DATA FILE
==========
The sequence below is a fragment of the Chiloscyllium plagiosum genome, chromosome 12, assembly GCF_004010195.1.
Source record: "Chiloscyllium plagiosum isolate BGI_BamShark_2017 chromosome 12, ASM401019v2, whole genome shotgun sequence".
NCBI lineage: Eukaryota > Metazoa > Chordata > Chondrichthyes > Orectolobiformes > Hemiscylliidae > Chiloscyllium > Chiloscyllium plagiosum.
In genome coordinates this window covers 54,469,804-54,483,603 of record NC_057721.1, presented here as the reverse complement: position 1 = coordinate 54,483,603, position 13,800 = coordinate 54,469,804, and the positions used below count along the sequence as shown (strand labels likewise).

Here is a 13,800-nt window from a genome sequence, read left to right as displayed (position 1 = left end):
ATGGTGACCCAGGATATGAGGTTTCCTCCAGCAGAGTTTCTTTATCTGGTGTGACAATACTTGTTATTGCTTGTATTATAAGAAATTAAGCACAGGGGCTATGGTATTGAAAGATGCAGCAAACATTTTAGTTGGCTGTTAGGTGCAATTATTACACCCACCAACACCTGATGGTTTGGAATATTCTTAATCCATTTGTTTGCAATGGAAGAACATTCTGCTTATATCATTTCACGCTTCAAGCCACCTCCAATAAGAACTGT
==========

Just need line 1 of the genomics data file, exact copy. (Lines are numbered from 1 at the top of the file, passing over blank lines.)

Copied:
The sequence below is a fragment of the Chiloscyllium plagiosum genome, chromosome 12, assembly GCF_004010195.1.